Hope Star from Hope, Arkansas on November 8, 1938 · Page 1
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Hope Star from Hope, Arkansas · Page 1

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Tuesday, November 8, 1938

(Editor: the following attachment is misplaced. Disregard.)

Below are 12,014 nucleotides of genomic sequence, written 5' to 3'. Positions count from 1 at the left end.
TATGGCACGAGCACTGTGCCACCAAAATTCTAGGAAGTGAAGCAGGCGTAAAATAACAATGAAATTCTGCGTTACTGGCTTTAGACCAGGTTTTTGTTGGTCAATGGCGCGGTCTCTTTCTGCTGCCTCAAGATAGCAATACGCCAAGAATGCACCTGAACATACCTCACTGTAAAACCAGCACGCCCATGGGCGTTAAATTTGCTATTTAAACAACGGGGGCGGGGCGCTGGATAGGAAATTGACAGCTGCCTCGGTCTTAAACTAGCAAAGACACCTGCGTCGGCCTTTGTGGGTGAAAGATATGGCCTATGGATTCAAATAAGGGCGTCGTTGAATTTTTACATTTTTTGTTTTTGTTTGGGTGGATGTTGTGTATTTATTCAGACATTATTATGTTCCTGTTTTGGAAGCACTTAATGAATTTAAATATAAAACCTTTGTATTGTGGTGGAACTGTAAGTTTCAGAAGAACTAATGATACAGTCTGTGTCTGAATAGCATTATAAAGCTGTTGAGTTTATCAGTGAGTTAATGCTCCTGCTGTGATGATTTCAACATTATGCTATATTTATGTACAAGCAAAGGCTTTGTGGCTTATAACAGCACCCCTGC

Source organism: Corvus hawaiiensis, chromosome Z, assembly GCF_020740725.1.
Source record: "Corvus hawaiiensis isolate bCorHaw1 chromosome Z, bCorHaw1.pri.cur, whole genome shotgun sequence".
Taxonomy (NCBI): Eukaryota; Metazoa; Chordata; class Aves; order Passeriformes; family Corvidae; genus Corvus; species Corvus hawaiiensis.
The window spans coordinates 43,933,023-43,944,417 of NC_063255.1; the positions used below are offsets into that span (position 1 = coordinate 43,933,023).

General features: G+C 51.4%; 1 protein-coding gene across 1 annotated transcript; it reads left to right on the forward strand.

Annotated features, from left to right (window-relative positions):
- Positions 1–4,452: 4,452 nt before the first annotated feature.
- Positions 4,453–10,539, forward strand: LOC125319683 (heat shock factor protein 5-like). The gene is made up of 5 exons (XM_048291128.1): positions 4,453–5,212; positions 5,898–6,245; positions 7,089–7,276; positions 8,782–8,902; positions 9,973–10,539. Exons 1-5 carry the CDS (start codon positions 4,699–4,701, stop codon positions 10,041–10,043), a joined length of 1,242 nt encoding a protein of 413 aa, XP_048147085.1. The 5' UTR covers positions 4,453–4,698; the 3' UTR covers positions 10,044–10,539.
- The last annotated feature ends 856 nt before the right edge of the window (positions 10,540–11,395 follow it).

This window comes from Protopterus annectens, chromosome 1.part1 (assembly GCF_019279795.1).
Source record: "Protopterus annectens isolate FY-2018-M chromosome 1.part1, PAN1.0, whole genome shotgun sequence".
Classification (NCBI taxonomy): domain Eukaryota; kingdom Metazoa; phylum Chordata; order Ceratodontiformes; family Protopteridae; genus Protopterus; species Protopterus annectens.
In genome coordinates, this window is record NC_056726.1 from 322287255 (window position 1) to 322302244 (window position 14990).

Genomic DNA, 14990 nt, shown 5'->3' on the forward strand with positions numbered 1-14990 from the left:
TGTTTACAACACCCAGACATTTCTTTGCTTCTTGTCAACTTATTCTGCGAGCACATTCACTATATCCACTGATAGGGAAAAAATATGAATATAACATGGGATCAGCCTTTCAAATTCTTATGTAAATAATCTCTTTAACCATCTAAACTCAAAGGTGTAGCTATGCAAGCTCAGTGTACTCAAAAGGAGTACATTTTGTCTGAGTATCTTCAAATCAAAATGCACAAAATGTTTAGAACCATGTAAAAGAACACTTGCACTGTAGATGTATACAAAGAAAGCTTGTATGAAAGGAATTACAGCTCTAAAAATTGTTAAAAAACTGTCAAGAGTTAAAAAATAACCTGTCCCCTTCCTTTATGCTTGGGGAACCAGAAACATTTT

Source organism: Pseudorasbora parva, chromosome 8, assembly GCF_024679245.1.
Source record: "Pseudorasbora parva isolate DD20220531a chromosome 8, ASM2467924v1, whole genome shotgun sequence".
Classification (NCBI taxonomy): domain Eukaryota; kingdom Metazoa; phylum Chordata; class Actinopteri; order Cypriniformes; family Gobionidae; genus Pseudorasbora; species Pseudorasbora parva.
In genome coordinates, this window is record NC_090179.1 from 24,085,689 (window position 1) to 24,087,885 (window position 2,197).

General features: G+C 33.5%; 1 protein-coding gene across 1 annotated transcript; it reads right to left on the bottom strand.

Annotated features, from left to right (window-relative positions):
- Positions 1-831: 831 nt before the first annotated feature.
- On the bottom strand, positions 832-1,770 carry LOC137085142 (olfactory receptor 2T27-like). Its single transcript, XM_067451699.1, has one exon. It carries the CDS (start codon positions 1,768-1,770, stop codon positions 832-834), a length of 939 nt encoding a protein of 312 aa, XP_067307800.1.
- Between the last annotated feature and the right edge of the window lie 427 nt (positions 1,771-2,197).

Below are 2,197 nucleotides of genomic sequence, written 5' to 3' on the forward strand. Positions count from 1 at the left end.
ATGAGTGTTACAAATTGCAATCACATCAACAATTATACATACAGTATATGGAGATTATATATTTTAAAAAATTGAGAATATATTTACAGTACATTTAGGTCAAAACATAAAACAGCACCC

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King George Is to Pay State Visit to America Next Spring To Be First Visit of IJeigning British Monarch in History of the United States LONDON, Eng — (/?)— King George the Sixth told parlinmcnt Tuesday that he hnd "been linppy to accept" as mi "expression" of Anglo-American good feeling President Hooscvclts invitation to visit the United States during his roynl Cnnndinn tour next spring. The announcement was made by the . __ ©gorgeously apparelled monarch from H I* Mil 1 f lllc lllmn c in the House of Lords in an . M. Thackerev, of v 7 A. F. of L, Speaks at Union Meeting State AFL Secretary Outlines History of Organized Labor CIO STOPPED HERE _-. ~/~«T/-» DORan so i Man Denounces CIO shooting. as Communistic—Had Sought Entry Here address at the fourth session of the current parliament—the second of his reign. Na/.ls Strike Jews BERLIN, Germany—(/Pj—Count Wolf von Helldorf, chief of Berlin police, announced Tuesday he was "disarming" Berlin's Jews, and that ho hnd .seized quantities of arms and ammunition in the last few weeks. The announcement was made while the Nazis were taking reprisals against Jews for the shooting of the German fnvbassy secretary in Paris by a young Polish Juw, hut the roundup of arms began some time before the Paris II. M. Thai-kery, staff member of the A. F. of L. and secretary-treasurer of the Arkansas Federation of Labor, nnd Frank Kiger, international vice-president of the United Brick & Clay Workers of America, were the principal speakers at a mass labor meeting held Monday night at Hope city hall. Attendance was held down, clue to unfavorable weather. Willinm Hutchens of Hope, acted as chairman of the meeting. Willard Anderson, representing local G9Q of the United Brick & Clay Workers union of Mope, gave a brief summary of the work here .since the local was formed. Anderson touched upon the importance of organized labor and the pro- lection afforded by the NLHB, and the benefits of collective bargaining. Ray Allen of Hope gave a short review of his experience in the moving picture machine operator's organization and how it had been beneficial both to the operators and the employers. This organization lias grown from 72,000 to 108,000 members in the past 15 yours. Mr. Allen said. The Saenger and Uialto theaters of Hope are employers of union operators, Mr, Allen said. Brick Union Officer Frank Kigcr, international vice- president of the United Brick & Clay Workers of America and general or- gani/.cr, covered the progress of that organization in the North and South. Mr. Kiger gave comparisons of wages in various Northern clay industries with those in Southern plants. Today organized labor has 10,000,000 members in the United States, the speaker declared. Mr. Kiger told of brick and eluy "iiioiisu'icJf^itfUitf *>urte"<jf T which he said wore now paying as low as 8 cents per hour and selling their products tit the same price us organized plants in the North which he said were paying 81 to 9fi cents per hour. Gigcr paid a tribute to President Roosevelt for selling up the imichincry ] to enable the working masses of poo-l pie to secure a higher standard of living through organization. The principal address was made by H. M. Thackery, staff member of the A. F. of L. and secretary-treasurer of the Arkansas Federation of Labor. He covered the history and background of organized labor. He said the .signers of the Declaration of Independence were given the use of the Carpenters and Joiners hull in Philadelphia, and there, in a labor union hall, the Declaration of Independence was .signed. The first free school for the children of the working class of people was held in a labor hall, Mr. Thackery said. He declared: Outlaw Child Labor "In the cotton milling industries, when the child labor law Was passed prohibiting the use of. children under ',) in industry, years ago the employers called in exports to determine what they should do to remain in operation if this child labor was taken from them. "The experts advised getting adults with the mind of '.1-year-old children- hut today those industries are in' operation under organized labor and arc paying livable, wages." 'Wherever there has been a labor contract in effect for a period of one year they have never failed to secure a second contract," the speaker said. He urged the employes to keep u record of their hours worked in any one week and to assist Administrator Andrews as much as possible in seeing that all plants engaged in interstate commerce comply. Mr. Thackery denounced the operation of the C. I. O. as communistic. He- slated Ihe principles of collective bargaining in securing the conditions desired by the A. F. of L. without resorting to drastic action. Mr. T'huckcry, in concluding his address, complimented W. H. Hulchens and Willard Anderson, local labor officials, for blocking an attempt of C. I. O. representatives to get a foothold in tliis community. New Jap "Xmic" TOKYO, Japan. —(/I 1 )— Japan Tuesday marked out a now "zone of hostilities" extending 700 miles into the interior of China beyond the present war areas, and warned foreign powers to keep their airplane sand citizens out of the zone lest "unfortunate incidents" occur. '. ' *< Hope Star VOLUME 40—NUMBER 22 WEATHER. Arkansas—Fair, not quite so cold, light t o heavy frost Tuesday nights; Wednesday fair and warmer. HOPE, ARKANSAS, TUESDAY, NOVEMBER 8,1938 PRICE 6c COPY 530 VOTES Cotton Estimate Reduced Slightly Tuesday's Report 12,137,000, Against 12,212,00 Month Ago WASHINTON. - (IP) - Tlie Department of Agriculture Tuesday forecast cotton production this year at 12,137,000 bales of 500 pounds gross weight. A month ago 12,212,000 bales was indicated. Production last year was 18,9'1G,000 bales—n record crop—the average production for the 10-year period 1927-30 being 13,201,000 bales. The Bureau of the Census reported 10,124,708 running bales, counting round as half bales, o fthis year's growth had been ginned prior to November 1, compared with 13,1GO,423 bales a year ago, and 9,882,530 bales two years ago. Indicated production this year is 219.7 pounds to the acre, compared with 2GG.9 pounds last year, and 1789.8 pounds for the 10-year average. Arkansas had an indicated yield of 2G9 pounds per acre, and production of 1,370.000 bales. Ginnings up to November 1 for Arkansas were 1,205,347 bales, as compar- Committee Named for Seal Campaign Community Chairmen Are Appointed by James H. Pilkinton The local committee for the 1938 Christmas Seal campaign, lo open Thanksgiving Day, was announced Tuesday by James H. Pilkinton, Hemp- £tcad county general chairman. Members are as follows: Hope, Mrs. L. W. Young. Washington, Van Hayes. Patmos, Mrs. Elma Brown. Spring Hill, Dud Huckabee. Blcvins, Miss Ethel Bruce. McCiiskill, Mrs. Clifton Harris. Columbus, Miss Agatha Billiard. Saratoga, Mr. Peoples. Fujton, Mr. Leblong. Many workers in the Christmas Seal campaign give volunteer service, generously contributing lime and effort to the fight against tuberculosis. Receipts of the Christmas Seals support the local, state and nationwide campaign against tuberculosis. Concrete evidence of the effectiveness of this campaign is the fact that in thirty years the death rate from tuberculosis has been decreased two-thirds the Christmas Seal Committee points out. 1939 Budget Fixed by County Quorum Court at $27,525 County to Finish This Year Within Its Revenue, Says Rider TURN DOWN BOWEN Request for $500 for Premiums for County Fair Voted Down The annual session of Hcmpslead county quorum court, meeting at Hope city hall, adjourned shortly after 3 p. m. Monday after fixing the 1939 operating budget at $27,525. This figure is ?118 over the 1938 budget The court slashed the budget for operating of the county and J. P. courts from $500 to $300 apiece. Other appropriations were in line with the 1938 budget. The court turned down a request of R. P. Bowen, secretary of the Hope chamber of commerce, for $500 to Ix; used at nexl year's counly fair for premiums lo be awarded winners ol livestock and agricultural exhibits Mr. Bowen spoke before the court Monday morning. County Judge Frank Rider, presiding over the court, expressed the belief that the counly would finish hlc current year within its annual revenue. He said the total revenue was about $31,000. Tlie operating expenditures to dale show $28,797.36. Tlie budget for 1939 follows: County Court ; $ 300 J. P. Courts 300 Circuit Court 6,000 Jail expense 2,500 Tax books 1,500 Records and stationery 1,800 dWfuper-fimd ..:?....'.:...;..-::.^:;..-.;;»...^.:-.;' - • 400 Miscellaneous 2,400 Courthouse an.d jail 800 Officers' salaries 7,000 Tuberculosis Sanatorium 250 County Physician GOO Ark. Children's Homo 150 Counly nurse 200 County agent 200 County Demonstration agent 200 Negro demonstration agent 200 Municipal court 1,000 Utilities 400 Child Welfare Unit .......' 500 Centennial Commission New i York Worlds Fair 25 Total $27,525 Britain Building Giant Airships LONDON.— (fPj —Imperial Airways new "Ensign" or "E" class 40 sealer air-liner was Iried out over London recently. A high wing monoplane with four Armslrond-Siddcley engines providing 3,400 H.P. and a lop speed of 200 M.P.H., il is 114 feet long and weighs ZWi Ions. The machine is Iho first of 14 to be built for the rm'perial Airways Continental and Empire routes. Wet Paving Looks Like Water, and Geese Crash MOLINE, lll.-(/P)—Sixty Canadian geese made a blind landing at Molino's airport Monday with calamitous results. They apparently mistook the glistening, wet asphalt runways for. a river during Monday's rain and fog and landed in the center of the field. Airport employes set to work nursing many of the honkers crippled by the hard'landing. War to'Make World Safe for Democracy' Produces Dictators There are about 14,00 forms of mammals known lo science today. Christmas Lights for Business Area Hope Kiwanis Club to Again Sponsor Lighting of Streets The Hope Kiwanis club, at its luncheon meeting Tuesday noon al Holel Barlow, voted to again sponsor the Christmas lighting of the streets in downtown Hope. This will be the third consecutive year the club has sponsored this move- Yrient which adds beauty and spirit at Christmas time. It is planned to have the lights installed by Thanksgiving Day. They will remain in use until Now Years. A greater number of lights will be used this season, covering a .greater area in downtown Hope. President Stubbcman appointed the "ollowing Kiwanis members as the ighting committee: Carl Bruncr, Olin Lewis, Reginald Bearden, R. V. Herndon, Cliff Stewart, John P. Cox, Byron Evans, Bert Webb and R. M. Trout. The past two years the cily govern- nont has co-operalod with Ihc Kiwanis club, furnishing the electricity free o! charge and also aiding with installa- on. The principal speaker on Tuesday's program was J. Ched Hall. Speaking on an .Axistice-Oay, subject,-Mr. Hal appealed for world peace. Mr .Hall reviewed events that occur- cd since the World war—and also o recent and present conditions throughout the world. His talk was well received by the club. Indian Wants to Tcacli CINCINNATI, Ohio. — (/P) — Charlie Gordon Hunt, Cherokee Indian, enrolled at the University of Cincinnati to study English so ho could returi to his tribo and write a history of its legends culture. A Thought The hypocrite shows the excellence of virtue by the necessity he thinks himself under of seeming to be virtuous.—Johnson. Some of the following statements are true, and some false. Which arc which? 1. The Romans used a wooden horse to gain entrance lo Troy. 2. Rattlesnakes lay eggs. 3. Banana seeds will not grow. 4. An ulewife is a small bird. 5. Fish can live on the bottom of the sea. AiiiMvrs en I'age Two Production Control Issue Up to the Producers Next Month AH Southern Cotton Farmers Will Vote on Proposed 1939 Program in December The question which farmers of Hempstoad county and throughout the South will decide in the cotlon marketing quota referenduce next month is whether or not any production control measures will be in effect on the 1939 crop, Oliver L. Adams, count yagcnl, points out. He urges that all farmers become familiar with the present market situation so thai Ihey can determine this question for themselves. ®— "Under the program, marketing Red Cross to Put Programs on Air Major Chains Co-operating With National Chapter in Roll Call let It Slide'? Is Stupid Citizen's Road to Fascism Wearied Voters Turn Over Power to "Helpful" Leaders INDIVIDUAL, STATE Democracy Says Man Comes First, Dictator Puts State Foremost This is the second of five articles articles reviewing the historic 20 years since the Armistice. Throughout November a majority o the sponsors of the outstanding radi progra'mS on the three national systems are dedicating one or more programs to the American National Red Cross. Their programs are in full sympathy with the programs of the Red Cross and in co-operation with the National Chapter and they arc doing their utmost to make this 22nd Annual Roll Call a success. In addition lo the regular programs, which are being dedicaled by these sponsors to the Red Cross during the Roll Call period, November 11 to No- 24, the Mulual Broadcasting on Thursday, November 10, program quotas may be applied whenever the supply is 7 per cent above normal, and when two-thirds of the farmers voting in the referendum declare in favor ofthem," the county agent explained. At the present time the normal supply, taking domestic needs and normal exports into consideration, is 18,200.000 bales, while the actual supply is 25.000,000 bales, including the carry-over of 13,700,000 bales and the 1938 crop. It is estimated that without marketing quotas in 1939, the south would plant from 35 tu 3H million acres, with a probable production of 15 million bales. This would be about 3 million bales larger than the 1938 crop, the county agent said. The resulting lower price would probably increase consumption by a million bales, but the carry-over from Ihc 1939 crop would be increased by at least 2 million bales, it is said. It is believed that this large a supply would probably reduce prices for Ihe 1939 crop by one or Iwo cenls. According to the provisions of the program, no cotton loan can be offered if marketing quotas arc not accepted by farmers, and the absence of the support of a Joan would probably force the price down another one or two cents. If marketing quotas are accepted by the farmers, the acreage planted in 1939 will be held to 27 million, with a probable production of 12 million boles. This would reduce the curry- over by about a million bales, cotton loans will be available as further support to the price, and there would be some hope of higher prices. It can be expected that a crop of 15,000,000 bales would mean a price of at least 3 cents less a pound than would a 12,000,000 bale crop, so that the gross income lo be expected from the larger crop would be approximately $450,000,000 as compared to $540,000,000 for the smaller crop. vcmber System 5:45 to G:00 p. m., C. S. T., on a coast- to-coast net work presents a fifteen 'minute dramatic sketch entitled "Storm Warning' which will depict exciting incidents during the New England hurricane of 1938. The Triangle Club of Princeton University is furnishing the cast for this sketch. C. B. S. on Saturday, November 12, 8 to 8:30 p. m. C. S. T., presents Ted Husing, Ben Bernie, Guy Lombardo and his orchestra, Connie Bosbcll and other outstanding stars of radio in a program which will conclude with a five minute talk by Norman H. Davis, National Chairman of the Red Cross. In addition to the two above programs ,arranged by the National Red Cross organization for the opening of Ihe Roll Call, the National Broadcasting System on Sunday, November 13, 2:30 to 3:00 p. m., C. S. T,, on the Red Network will present Dorothy Gish. supported by N. B. C. players and full orchestra, in a sketch entilled, "The Power and The Gory," a dramatization of a Red Cross Nurses experience in the, 1937 floods. Chairman Davis wMl also spcaek at the conclusion of this program. Has Enough Relatives To Start a Town GRACEVILLE, Fia. — M'i —Wiley Williams says he has more than 3.000 living nieces, nephews, great, grcat- great, great-grcat-great nieces and nephews. Wiley, aged Gil, is Ihe youngest son of the Pioneer Andrew Elton Williams, who reared a family of 22 children. Each of the 22 children—save one who was killed by lightning—had families of eight to IS children. An inch of rainfall per acre of land weighs approximately 100 tons. By WILLIS THORNTON NEA Service Staff Correspondent Tlie men in khaki who grounded their rifles at 11 o'clock in the morning of a November day in 1918 knew pretty well what they had been fighting for. They were not schooled and glib of tongue. But they knew. A force of violence and oppression was loose in the world. It must be stopped by force. That was what they were doing, over there in the mud. Woodrow Wilson had said, -as he asked Congress to declare that war: "But the right is more precious than peace, and we shall fight for the things which we have always carried nearest our heartsr-^o,T.«de J mcac:racy . .." Now 20 years have passed, and how fares democracy? Four days before the Armjstice was signed, the brief Russian experiment in democracy was going up the spout. The Provisional Government, in overturning the Czar, had set up an effort at democracy. It would have made the Allied and Associated Powers really a democratic front. But it wobbled irresolutely for a few months and dropped like a rotten plum into the outstretched hands of the Bolsheviks,. Totalitarianism to the Fore Fighting armed invaders, wrestling international strife and want, the Bolshevik government won out in tn the face of adverse predictions. For 20 years it has developed along its own lines. Today opinion differs as to what it has become, but on one thing all agree: it is not Democracy as Americans use the term. Instead, it developed along a line which few before the World war had foreseen, a new idea of government. Germany and Italy were to strike out similarly into the new idea of "totalitarianism." In 1921 Italy seemed to bo responding to the call of Russian Bolshevism for a socialist revolution. The country was rotten with corruption and inefficiency, badly bled by the war. Something had to happen. Russian emissaries tried to lead the Italian revolution down Bolshevik paths. But Benito Mussolini, long an agitator for international socialism and editor fo the radical "Avanti," suddenly turned. Old radical associates say he took money from rich men and French agents. Mussolini always said he was saving Italy from the hands of Alien Bolsheviks. At any rale, he changed. Organizing his Fascist party, he sent it on an armed march to Rome, seized control of the government, and began a rule by his Fascist party. He left the monarchy theoretically intact, but practically a figurehead. A similar thing was happening in Germany, though it took longer. There a republic also rose from the wreckage of the Hohenzollern monarchy. There, as in Russia, the new republic had to fight off uprisings. It suppressed the Communist "Spartacist" rebellion with stern force. It put down monarchist putsches. It struggled on for 15 years amid the deepening ,gloom of chronic depression, money inflation, and internal division. Hitler's Hour Then Adolf Hitler, Austrian war veteran, who had been slowly building his National Socialist party, suddenly got his chance. With the country divided into a dozen discordant parties, his united group while not a majority, was still the largest and best- knit faction. And power passed to him and his Nazis almost without a struggle. That was the end of German democracy, and the beginning of "totalitarianism" there. Portugal and Japan have taken the same road. Democratic republics had no better luck. Poland has practically abandoned popular government in the American sense. The Austrian republic, split by internal dissension, fell ito dictatorial ways ad slid with a sigh ito the hands of Hitler. Czecho- Jeneral Election i Here Developing Primary Strength leferendum Issues Bring Out Polling Strength ' Overstate TEST OF NEW DEAL (Continued on Page Three) DICTATORSHIP Drop Charges on 2 Auto Companies Ford, Chrysler Abandon "Coercive" Auto Finance Practices WASHINGTON — (IP)— The Department of Justice acted formally to drop its anti-trust cases against the Ford and Chrysler motor companies Monday, but said it would prosecute General Motors "vigorously," A consent decree, by which Ford and Chrysler agreed to abandon certain "coercive" automobile financing practice.--, was submitted for approval by federal court at South Bend, Ind. Motors did not propose an "acceptable" program for a consent divree, officials said. The government, charging that all three firms forced dealers to finance car.-; through finance companies affiliated with the automobile manufacturer.-', had obtained indictments against the firms at South Bend. Officials .said that Ford and Chrysler will refrain from threatening cancellation of dealers' franchises in order to yivc competitive advantages lo favored finance companies. Two voluntary restrictions proposed by the de- fendcnts were hailed by the Justice DepaiUnent as a protection to "improvident persons of low income." One deals with methods of collecting money for cars sold. This provision outlaws wage assignments on low(Continued on Page Three? Livestock Show Is Opening Tuesday 40,000 Expected at First Stock Exposition and Rodeo Show LITTLE ROCK.—(/P)—Led by Governor Bailey on horseback, aparade marched through greater Little Rock Tuesday, officially opening Arkansas' Livestock Show. Those on the reviewing stand included T. H, Barton, of El Dorado, head of the livestock show association. Opening: Tuesday LITTLE ROCK—Brisk, drying winds that swept across exhibition grounds and corrals Monday night gave rise to a forecast by officials that 40,000 persons will attend the opening events of the first Arkansas Livestock Show and championship rodeo in North Little Rock Tuesday. Although the gates will open at 8 a. m., the first week ever dedicated to the advancement of livestock in the state will be formally opened at 11 a. m. (Continued on Page Three) Cotton NEW ORLEANS. — (/P) — December cotton poned Tuesday at 8.5S and closed at 8.68 bid, $.69 asked. 'Spot cotton closed steady 10 points higher, middling 8.78. j Democrats Defending?; Huge Majorities in Na- •;' tion-Wide Poll 'f A total of 530 electors had cast bal-2 ots Tuesday in the five Hope voting' irecincts at 2:15 p. m., a survey con-i ducted by The Star at that hour,' howed. . j £' The vote was considered heavy for- a general election. Sunshine and clear,. kies aided materially in bringing vot-. ' ers to the polls. $' The courthouse .question also stim- " ulated voting. The question was pre-' * en ted twice on the ballot, first, "For or against construction," and, second, Tor or against tax." It is necessary to vote favorable on both questions to" the.actio neffective. The polls will remain open until 6 p. m. The vote by wards at 2:15 p. m, showed: Ward One—Arkansas Bank & Trusi: Co., building—189. Ward Two—Frisco depot—105. Ward Three—556 Service Station—78. Ward Four—City Hall—54. County Box 5—Hempstead County umber company—104. ' , Total—530. By the Associated Press Clement weather over much of the country beckoned to voters in near- record throngs Tuesday to register an . "off-year" test of the New Deal's na-" ional standing by electing hundreds of. congressmen, ..and. state, officials, s. Balloting was ; early' andtheavy'fj Pennsylvania, where citizens chose a senator and governor after one of the • bitterest contests in the 1938 campaigning. Other industrial centers reported crowds were swarming the polling places to write the decision on Republican efforts to reduce the Democratic majorities in the senate, house, and 48 governorships. In the South, chilly weather and rain tended to keep down the voting, which for the most part constituted ratification of Democratic nominations made 'months ago. Early Returns First meager returns in Massachusetts put Leverett Saltonstall, Republican, out in front of James M. Curley, Democrat, for the governorship. In Kansas, closely watched for farm sentiment toward President Roosevelt's farm program, Senator McGill, Democrat, gained an early edge in a handful of incomplete returns over Clyde Reed, Republican. In the same town, Pittsburg, Democratic Governor Walter A. Huxman topped Payne H. Ratner, his Republican opponent. Threats of disorder brought out the national guard in Harlan, Ky., where there was an election eve shooting. In Albany, N. Y., 25 voters were arrested on charges of illegal registration, Report Drive for No. 28 LITTLE ROCK.—(/P)—The Arkansas Democrat said Tuesday that the state administration had "passed out the word" to Employes and friends to vote for proposed constitutional amendment No. 28 (bond refunding) in Tuesday's general election. Five States WASHINGTON—(/P)—Five states and and two widely-separated geographical areas stand out as places to watch in Tuesday's national elections. The states are: New York, Pennsylvania, Ohio, Michigan and Wisconsin. In the outcome of their senatorial or gubernatorial contests might be bases presidential portents of 1940. The geographical areas which will be under special scrutiny are the great interior of 12-states farm belt; and the three Pacific coast states, Washington, Oregon and California. In Ihe farm belt a conclusive answer may be discernible to the biggest political question of 1938—farmer reaction to New Deal experimentation in controlled production. On the Pacific coast, national attention will be claimed especially by voter reaction to popularly initiated measures to restrict jurisdictional strikes and by California's decision regarding the "$30-every- Thuvsday" old age pension idea. New York Important New York always heads the nation<il Election Day list for interest because of its 47 electoral votes and the huge delegation it sends to congress. This year is no exception, not only because it is President Roosevelt's home state but because a leading figure for Republican presidential nomination consideration in 1940 may arise there. The Republican candidate for governor, Thomas E. Dewey, is marked for national attention if elected over Gov. Herbert H. Lehman.- Bitter Fight hi Pennsylvania In Pennsylvania, also, 1940 possibili- (Continued on Page Three)